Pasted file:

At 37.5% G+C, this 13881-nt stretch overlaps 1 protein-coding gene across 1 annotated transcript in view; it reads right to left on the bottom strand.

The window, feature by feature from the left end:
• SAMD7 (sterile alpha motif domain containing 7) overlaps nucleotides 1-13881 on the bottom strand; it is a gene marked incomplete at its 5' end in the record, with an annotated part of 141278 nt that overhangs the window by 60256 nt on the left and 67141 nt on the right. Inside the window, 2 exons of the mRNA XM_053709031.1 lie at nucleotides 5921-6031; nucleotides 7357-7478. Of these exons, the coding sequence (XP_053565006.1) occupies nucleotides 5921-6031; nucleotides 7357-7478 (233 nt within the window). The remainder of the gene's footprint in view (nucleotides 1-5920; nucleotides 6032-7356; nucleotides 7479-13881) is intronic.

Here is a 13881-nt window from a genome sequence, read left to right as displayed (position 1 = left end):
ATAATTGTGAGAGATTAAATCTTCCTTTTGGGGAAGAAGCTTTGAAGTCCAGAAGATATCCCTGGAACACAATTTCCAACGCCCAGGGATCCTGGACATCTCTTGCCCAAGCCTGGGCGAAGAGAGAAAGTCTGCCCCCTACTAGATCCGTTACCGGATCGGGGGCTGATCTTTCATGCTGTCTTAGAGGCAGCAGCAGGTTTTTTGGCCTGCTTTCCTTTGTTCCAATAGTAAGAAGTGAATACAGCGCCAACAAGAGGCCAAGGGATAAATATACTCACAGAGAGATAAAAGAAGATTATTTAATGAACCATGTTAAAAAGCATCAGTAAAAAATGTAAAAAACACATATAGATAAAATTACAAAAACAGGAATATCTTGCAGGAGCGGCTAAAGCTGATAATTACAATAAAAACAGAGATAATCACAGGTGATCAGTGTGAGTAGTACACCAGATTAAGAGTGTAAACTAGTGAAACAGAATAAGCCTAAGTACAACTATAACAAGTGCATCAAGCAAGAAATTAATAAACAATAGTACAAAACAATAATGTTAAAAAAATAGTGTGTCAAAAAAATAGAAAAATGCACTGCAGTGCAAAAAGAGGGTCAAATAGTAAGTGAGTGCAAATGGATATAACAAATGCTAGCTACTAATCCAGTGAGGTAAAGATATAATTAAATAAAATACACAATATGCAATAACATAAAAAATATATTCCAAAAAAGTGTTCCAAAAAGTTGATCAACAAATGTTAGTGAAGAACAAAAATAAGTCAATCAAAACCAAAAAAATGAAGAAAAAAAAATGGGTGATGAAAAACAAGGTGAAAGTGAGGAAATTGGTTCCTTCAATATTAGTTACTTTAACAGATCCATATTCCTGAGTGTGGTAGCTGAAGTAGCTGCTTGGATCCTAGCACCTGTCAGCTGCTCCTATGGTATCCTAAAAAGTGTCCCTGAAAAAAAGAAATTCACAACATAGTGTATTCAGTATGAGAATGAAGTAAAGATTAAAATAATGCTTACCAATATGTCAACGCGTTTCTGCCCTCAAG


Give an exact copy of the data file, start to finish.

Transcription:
At 37.5% G+C, this 13881-nt stretch overlaps 1 protein-coding gene across 1 annotated transcript in view; it reads right to left on the bottom strand.

The window, feature by feature from the left end:
• SAMD7 (sterile alpha motif domain containing 7) overlaps nucleotides 1-13881 on the bottom strand; it is a gene marked incomplete at its 5' end in the record, with an annotated part of 141278 nt that overhangs the window by 60256 nt on the left and 67141 nt on the right. Inside the window, 2 exons of the mRNA XM_053709031.1 lie at nucleotides 5921-6031; nucleotides 7357-7478. Of these exons, the coding sequence (XP_053565006.1) occupies nucleotides 5921-6031; nucleotides 7357-7478 (233 nt within the window). The remainder of the gene's footprint in view (nucleotides 1-5920; nucleotides 6032-7356; nucleotides 7479-13881) is intronic.

Here is a 13881-nt window from a genome sequence, read left to right as displayed (position 1 = left end):
ATAATTGTGAGAGATTAAATCTTCCTTTTGGGGAAGAAGCTTTGAAGTCCAGAAGATATCCCTGGAACACAATTTCCAACGCCCAGGGATCCTGGACATCTCTTGCCCAAGCCTGGGCGAAGAGAGAAAGTCTGCCCCCTACTAGATCCGTTACCGGATCGGGGGCTGATCTTTCATGCTGTCTTAGAGGCAGCAGCAGGTTTTTTGGCCTGCTTTCCTTTGTTCCAATAGTAAGAAGTGAATACAGCGCCAACAAGAGGCCAAGGGATAAATATACTCACAGAGAGATAAAAGAAGATTATTTAATGAACCATGTTAAAAAGCATCAGTAAAAAATGTAAAAAACACATATAGATAAAATTACAAAAACAGGAATATCTTGCAGGAGCGGCTAAAGCTGATAATTACAATAAAAACAGAGATAATCACAGGTGATCAGTGTGAGTAGTACACCAGATTAAGAGTGTAAACTAGTGAAACAGAATAAGCCTAAGTACAACTATAACAAGTGCATCAAGCAAGAAATTAATAAACAATAGTACAAAACAATAATGTTAAAAAAATAGTGTGTCAAAAAAATAGAAAAATGCACTGCAGTGCAAAAAGAGGGTCAAATAGTAAGTGAGTGCAAATGGATATAACAAATGCTAGCTACTAATCCAGTGAGGTAAAGATATAATTAAATAAAATACACAATATGCAATAACATAAAAAATATATTCCAAAAAAGTGTTCCAAAAAGTTGATCAACAAATGTTAGTGAAGAACAAAAATAAGTCAATCAAAACCAAAAAAATGAAGAAAAAAAAATGGGTGATGAAAAACAAGGTGAAAGTGAGGAAATTGGTTCCTTCAATATTAGTTACTTTAACAGATCCATATTCCTGAGTGTGGTAGCTGAAGTAGCTGCTTGGATCCTAGCACCTGTCAGCTGCTCCTATGGTATCCTAAAAAGTGTCCCTGAAAAAAAGAAATTCACAACATAGTGTATTCAGTATGAGAATGAAGTAAAGATTAAAATAATGCTTACCAATATGTCAACGCGTTTCTGCCCTCAAG